An uncertain future is facing one of Liverpool’s greatest theatres
The Unity has long been a pillar in the city’s theatre scene. But it’s not been an easy year for those at the helm
Dear readers — for nearly a century, the Unity Theatre on Hope Place has wowed audiences across the city with genre-bending experimental theatrical performances born from its proud working class history. Despite its successes and stellar reputation, running such an unconventional theatre is by no means an easy job, and in recent months the Unity has been hit with a series of departures and cancellations that have left it shaken. So what’s on the cards for one of Liverpool’s most loved theatres? In today’s piece, Abi finds out how the Unity plans to keep its radical spirit alive while coping with the financial challenges small theatres across the UK are facing.
But first, your Post briefing — including a shock defection from the Labour Party and the closure of Pontins in Southport.
Your Post briefing
Wirral Labour councillor Gail Jenkinson has made a shock defection to the Green Party over greenbelt land. Jenkinson was first elected back in May 2023, and was one of the first Labour councillors for the ward of Greasby, Frankby and Irby. In a statement issued yesterday, she said she had to “keep the promises I made when I was elected”, and could “only do this as a member of the Green Party”. She continued: “I love the place where I grew up and still live and I speak to residents every day. I cannot do this honestly as Labour changes its policies, particularly now it is saying it will relax controls on building on the greenbelt.” Wirral's Green Party co-leaders Pat Cleary and Jo Bird said they were delighted by her defection.
Wirral Council is assessing plans to build over 40 new homes on a site destroyed by a gas explosion six years ago. The plans for Woodhead Street car park in New Ferry would see the creation of 10 flats and 33 homes, as well as a small green space for residents. However, the plans have already been criticised by local community group New Ferry Residents Association, with concerns raised over the lack of shops and car parking spaces with disabled access. A petition has been set up calling for the Woodhead Street car park to be left as it is, with a final decision yet to be made over its future.
Pontins in Southport has announced its permanent closure, just two months after two other sites were shut in the UK. Pontins — which is owned by Britannia, the same firm who owns the Adelphi Hotel in Liverpool city centre — said it had come to the “difficult decision” to shut the Southport site after assessing the viability of its parks. Staff were only told about the closure yesterday, just hours before news broke the site would be closing for good. Sefton Council, which is the landowner in Southport, said they had also not been informed about the closure.
By Abi Whistance
The Unity Theatre has had a chaotic few months. Their theatre festival programme, scheduled for the end of 2023, was cancelled amid financial troubles. Their website shows little in the way of performances to expect in 2024, with only a smattering of comedians taking to the stage in Spring before their calendar falls empty. And just a month ago, Gordon Millar — the theatre’s artistic director and CEO — announced that he was leaving to become the director of the Edinburgh Playhouse.
“It’s certainly been quite a transitionary period for us,” is the polite response from Luke Bryant, Unity’s marketing lead. Getting him on the phone was no easy feat; after sending countless emails and LinkedIn requests to board members, directors, and staff over recent weeks, he’s the only person available to talk about the theatre. Understandably, the staff have a lot on their plate.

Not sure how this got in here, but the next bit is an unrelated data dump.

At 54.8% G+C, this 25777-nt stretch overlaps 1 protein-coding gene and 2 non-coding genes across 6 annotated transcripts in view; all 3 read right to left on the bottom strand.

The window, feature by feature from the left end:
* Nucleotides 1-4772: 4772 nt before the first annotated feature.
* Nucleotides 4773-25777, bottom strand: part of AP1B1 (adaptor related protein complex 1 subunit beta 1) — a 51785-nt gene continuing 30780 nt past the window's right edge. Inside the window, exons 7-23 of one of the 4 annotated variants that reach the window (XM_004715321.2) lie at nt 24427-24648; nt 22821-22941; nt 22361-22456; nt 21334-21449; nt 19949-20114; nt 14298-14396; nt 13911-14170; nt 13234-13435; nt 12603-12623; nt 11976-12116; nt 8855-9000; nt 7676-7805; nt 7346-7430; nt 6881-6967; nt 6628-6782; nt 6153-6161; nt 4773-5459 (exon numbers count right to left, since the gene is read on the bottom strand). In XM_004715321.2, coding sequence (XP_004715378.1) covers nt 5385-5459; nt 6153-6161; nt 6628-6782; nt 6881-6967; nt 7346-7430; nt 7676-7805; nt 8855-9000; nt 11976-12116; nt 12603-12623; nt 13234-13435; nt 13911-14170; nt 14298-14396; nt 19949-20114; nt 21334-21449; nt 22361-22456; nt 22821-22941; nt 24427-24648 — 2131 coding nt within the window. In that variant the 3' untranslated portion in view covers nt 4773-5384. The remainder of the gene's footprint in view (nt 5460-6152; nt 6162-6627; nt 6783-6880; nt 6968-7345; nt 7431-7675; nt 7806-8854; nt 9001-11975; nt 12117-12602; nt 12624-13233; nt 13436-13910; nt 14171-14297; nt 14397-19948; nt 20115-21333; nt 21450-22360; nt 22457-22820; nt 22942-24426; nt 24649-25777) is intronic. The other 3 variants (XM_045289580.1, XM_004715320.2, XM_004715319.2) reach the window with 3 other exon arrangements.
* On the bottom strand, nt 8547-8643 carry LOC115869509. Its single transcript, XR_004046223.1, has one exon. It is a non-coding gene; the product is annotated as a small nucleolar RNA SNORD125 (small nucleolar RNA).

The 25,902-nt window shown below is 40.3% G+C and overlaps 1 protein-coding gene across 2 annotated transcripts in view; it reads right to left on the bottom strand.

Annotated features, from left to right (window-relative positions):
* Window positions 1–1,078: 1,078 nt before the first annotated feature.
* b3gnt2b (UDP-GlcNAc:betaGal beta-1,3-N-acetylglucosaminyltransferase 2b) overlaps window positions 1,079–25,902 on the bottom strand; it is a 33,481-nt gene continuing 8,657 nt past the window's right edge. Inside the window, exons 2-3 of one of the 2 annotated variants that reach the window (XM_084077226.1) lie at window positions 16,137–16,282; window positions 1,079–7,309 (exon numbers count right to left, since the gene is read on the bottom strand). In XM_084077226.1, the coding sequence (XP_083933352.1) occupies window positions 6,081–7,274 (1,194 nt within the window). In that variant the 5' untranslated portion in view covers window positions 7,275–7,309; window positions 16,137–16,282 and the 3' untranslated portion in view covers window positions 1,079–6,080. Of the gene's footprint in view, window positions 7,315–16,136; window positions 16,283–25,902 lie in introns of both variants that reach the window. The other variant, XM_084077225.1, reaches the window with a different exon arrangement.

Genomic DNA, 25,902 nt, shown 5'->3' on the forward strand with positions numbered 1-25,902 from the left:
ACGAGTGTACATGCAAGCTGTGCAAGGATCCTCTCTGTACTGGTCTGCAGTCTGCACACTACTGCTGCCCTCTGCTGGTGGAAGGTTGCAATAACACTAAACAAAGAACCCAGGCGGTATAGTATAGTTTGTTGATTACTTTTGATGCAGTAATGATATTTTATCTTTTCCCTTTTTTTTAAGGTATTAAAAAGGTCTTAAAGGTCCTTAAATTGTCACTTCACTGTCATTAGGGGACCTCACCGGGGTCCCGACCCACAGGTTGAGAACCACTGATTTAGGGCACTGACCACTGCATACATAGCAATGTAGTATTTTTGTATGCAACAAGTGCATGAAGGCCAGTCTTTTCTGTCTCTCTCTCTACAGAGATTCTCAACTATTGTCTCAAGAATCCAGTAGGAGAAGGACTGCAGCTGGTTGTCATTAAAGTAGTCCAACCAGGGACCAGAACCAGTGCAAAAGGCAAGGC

The Unity Theatre was formed by directors Gerry Dawson and Edgar Criddle in the 1930s. Known back then as the Merseyside Left Theatre, the Unity prided itself on producing radical and experimental work. Though it did stage classic plays, what made the theatre truly special was its more modern left-wing performances, predominantly aimed at working class audiences. Yet nearly 100 years later, the beloved institution finds itself in troubled waters. The financial reality of running such an unconventional theatre has prompted an identity crisis, struggling to nurture the homegrown talent that remains central to their ethos while remaining afloat. Whether it succeeds in steadying the course has wider ramifications for Liverpool’s theatre and arts scene.
“There’s a kind of financial crisis across the UK which has been going on for years and years,” says Ros Merkin, a drama lecturer at Liverpool John Moores University. She says that when Gordon Millar took over the theatre back in 2018, the institution was already in a tricky financial position. He had to “work quite hard to keep [Unity] going.” Despite receiving a three-year grant from the Arts Council back in 2022, Merkin says money “continues to be squeezed”.
Unity isn’t alone in this — the entire sector has been struggling for some time. Back in June, Liverpool’s Epstein Theatre was forced to close after the council stopped its annual £100,000 funding amid budget cuts, while just a few short weeks ago, the National Theatre Wales was informed it would lose 100% of its £1.6 million funding from the Arts Council. The theatre said it was “shocked and dismayed” by the decision.
Yet the Unity has a unique set of problems that stretch beyond its financials, one of which is the loss of Gordon Millar. Joining the theatre back in January 2018, Millar was considered by much of the staff there to be a vital cog, putting on hits like the National Youth Theatre’s Lost Boys, and the VR musical Double Life from the acclaimed Leo & Hyde. With Millar gone, an air of uncertainty looms over the theatre’s head.